There's no reason why Lord John Murray might not have ordered caps with red ostrich feathers for his pipers circa 1756-58. As we know, only a short time later officers were wearing a black ostrich feather -‘regimental’- in their bonnets, while NCOs wore a tuft of bearskin.

    One possibility is that the ‘caps with red feathers’ sent for pipers related to the granting of the title of a ‘Royal' Regiment in July 1758 (The date of the subsequent document might determine that) In any event, the measure seems to have been short-lived since we hear nothing further of a bonnet distinction for Black Watch pipers. As far as I am aware, once the ‘red feather’ was adopted (whether circa 1776 or in the summer of 1795), apart perhaps from a brief period after Waterloo, pipers wore the same distinctive ornament as the main body of the regiment.

  10. #20
    Administrator Chalky's Avatar
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    I am at present reading this book:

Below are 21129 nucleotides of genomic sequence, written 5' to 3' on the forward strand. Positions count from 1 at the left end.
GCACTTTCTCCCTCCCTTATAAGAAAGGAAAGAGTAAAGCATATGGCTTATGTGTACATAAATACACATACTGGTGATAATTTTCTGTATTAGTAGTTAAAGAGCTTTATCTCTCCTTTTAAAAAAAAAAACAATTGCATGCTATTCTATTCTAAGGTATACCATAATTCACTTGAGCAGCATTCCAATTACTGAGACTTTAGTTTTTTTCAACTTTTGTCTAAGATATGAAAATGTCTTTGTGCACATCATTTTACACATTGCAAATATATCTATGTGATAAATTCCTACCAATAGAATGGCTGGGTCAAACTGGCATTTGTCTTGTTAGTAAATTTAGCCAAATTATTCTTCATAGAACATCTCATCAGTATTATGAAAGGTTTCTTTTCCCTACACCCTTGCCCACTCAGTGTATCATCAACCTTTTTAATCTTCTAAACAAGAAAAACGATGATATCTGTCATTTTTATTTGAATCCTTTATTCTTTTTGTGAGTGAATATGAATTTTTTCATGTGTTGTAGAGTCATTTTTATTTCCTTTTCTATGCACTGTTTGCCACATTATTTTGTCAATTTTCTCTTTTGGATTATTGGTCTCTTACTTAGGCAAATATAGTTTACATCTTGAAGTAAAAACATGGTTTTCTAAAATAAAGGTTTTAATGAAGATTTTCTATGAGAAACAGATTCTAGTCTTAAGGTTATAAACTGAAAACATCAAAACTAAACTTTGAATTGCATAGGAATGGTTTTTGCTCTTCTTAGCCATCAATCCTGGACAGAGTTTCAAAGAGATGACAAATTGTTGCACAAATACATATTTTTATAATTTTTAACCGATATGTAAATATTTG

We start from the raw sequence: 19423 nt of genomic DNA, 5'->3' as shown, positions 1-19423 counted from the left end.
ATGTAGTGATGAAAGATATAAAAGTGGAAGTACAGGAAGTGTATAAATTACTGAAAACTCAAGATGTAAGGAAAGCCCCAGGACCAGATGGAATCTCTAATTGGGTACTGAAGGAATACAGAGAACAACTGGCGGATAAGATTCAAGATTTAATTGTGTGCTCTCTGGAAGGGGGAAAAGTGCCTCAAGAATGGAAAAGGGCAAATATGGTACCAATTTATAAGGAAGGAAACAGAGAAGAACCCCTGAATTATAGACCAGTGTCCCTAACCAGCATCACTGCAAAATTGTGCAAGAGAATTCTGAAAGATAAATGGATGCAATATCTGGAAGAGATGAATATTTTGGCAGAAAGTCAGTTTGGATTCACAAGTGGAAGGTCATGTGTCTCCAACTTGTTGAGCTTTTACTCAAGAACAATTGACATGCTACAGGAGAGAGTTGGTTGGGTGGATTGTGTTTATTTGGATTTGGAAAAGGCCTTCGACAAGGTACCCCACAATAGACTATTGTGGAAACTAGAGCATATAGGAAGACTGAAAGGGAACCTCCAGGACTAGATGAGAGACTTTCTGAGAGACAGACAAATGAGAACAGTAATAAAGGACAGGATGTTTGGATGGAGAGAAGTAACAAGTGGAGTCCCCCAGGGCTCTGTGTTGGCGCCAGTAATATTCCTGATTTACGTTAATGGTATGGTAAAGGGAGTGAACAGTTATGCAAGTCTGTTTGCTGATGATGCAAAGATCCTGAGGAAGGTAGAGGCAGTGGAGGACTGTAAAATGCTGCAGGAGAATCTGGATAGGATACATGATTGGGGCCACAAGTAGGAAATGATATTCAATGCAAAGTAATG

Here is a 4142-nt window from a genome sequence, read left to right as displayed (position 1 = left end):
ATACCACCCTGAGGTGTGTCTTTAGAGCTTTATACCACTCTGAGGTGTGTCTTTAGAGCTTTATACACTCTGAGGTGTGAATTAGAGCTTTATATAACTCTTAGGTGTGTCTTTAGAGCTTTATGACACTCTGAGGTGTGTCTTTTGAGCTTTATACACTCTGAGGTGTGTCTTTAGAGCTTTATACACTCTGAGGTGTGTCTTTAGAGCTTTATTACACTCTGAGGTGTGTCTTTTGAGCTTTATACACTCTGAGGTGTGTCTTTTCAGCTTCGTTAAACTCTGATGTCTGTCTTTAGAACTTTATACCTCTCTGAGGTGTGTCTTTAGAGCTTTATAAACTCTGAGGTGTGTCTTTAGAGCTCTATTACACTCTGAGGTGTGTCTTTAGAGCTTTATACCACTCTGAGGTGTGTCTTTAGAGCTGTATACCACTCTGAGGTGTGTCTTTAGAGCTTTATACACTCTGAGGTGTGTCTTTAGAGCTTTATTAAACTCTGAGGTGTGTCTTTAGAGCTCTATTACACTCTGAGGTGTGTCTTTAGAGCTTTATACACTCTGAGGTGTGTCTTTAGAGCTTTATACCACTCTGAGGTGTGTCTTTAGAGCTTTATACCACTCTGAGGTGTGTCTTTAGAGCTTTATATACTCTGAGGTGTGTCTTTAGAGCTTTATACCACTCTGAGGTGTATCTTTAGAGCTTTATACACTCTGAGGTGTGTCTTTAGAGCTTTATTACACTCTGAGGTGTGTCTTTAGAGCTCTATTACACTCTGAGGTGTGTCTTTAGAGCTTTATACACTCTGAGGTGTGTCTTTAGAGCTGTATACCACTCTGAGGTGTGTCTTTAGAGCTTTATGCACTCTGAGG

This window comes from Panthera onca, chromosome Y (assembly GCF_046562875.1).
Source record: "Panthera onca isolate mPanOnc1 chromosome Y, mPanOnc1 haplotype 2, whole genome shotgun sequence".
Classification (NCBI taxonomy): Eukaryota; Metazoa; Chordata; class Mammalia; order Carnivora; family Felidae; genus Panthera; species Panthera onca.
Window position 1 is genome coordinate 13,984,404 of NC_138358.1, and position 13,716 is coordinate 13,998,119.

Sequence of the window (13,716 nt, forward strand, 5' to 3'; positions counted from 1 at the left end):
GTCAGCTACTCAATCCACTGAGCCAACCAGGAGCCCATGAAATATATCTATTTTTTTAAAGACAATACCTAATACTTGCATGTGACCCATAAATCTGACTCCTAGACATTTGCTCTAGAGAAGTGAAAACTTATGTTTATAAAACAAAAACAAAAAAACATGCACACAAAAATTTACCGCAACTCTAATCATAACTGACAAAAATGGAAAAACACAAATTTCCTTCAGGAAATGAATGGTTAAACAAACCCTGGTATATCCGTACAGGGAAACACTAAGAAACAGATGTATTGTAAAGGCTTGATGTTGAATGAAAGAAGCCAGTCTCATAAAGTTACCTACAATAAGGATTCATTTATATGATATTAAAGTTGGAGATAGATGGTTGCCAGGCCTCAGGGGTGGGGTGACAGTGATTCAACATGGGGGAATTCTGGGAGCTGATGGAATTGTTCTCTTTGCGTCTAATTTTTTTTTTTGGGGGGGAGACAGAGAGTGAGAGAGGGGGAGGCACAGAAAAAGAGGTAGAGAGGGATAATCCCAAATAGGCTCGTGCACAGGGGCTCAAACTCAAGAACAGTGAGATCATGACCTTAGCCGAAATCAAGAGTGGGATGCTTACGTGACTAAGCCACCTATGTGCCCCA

ACW.jpg

    I came across this part about the burial of a General.

    MILITARY JOURNAL, 1780

    The corpse was followed by the officers of the New Hampshire brigade; the officers of the brigade of light infantry, which the deceased had lately commanded. Other officers fell in promiscuously, and were followed by his Excellency General Washington, and other general officers. Having arrived at the burying yard, the troops opened to the right and left, resting on their arms reversed, and the procession passed to the grave, where a short eulogy was delivered by the Reverend Mr. Evans. A band of music, with a number of drums and fifes, played a funeral dirge, the drums were muffled with black crape, and the officers in the procession wore crape round the left arm.

    The regiment of light infantry, were in handsome uniform, and wore in their caps, long feathers of black and red. The elegant regiment of horse, commanded by Major Lee, being in complete uniform and well disciplined, exhibited a martial and noble appearance.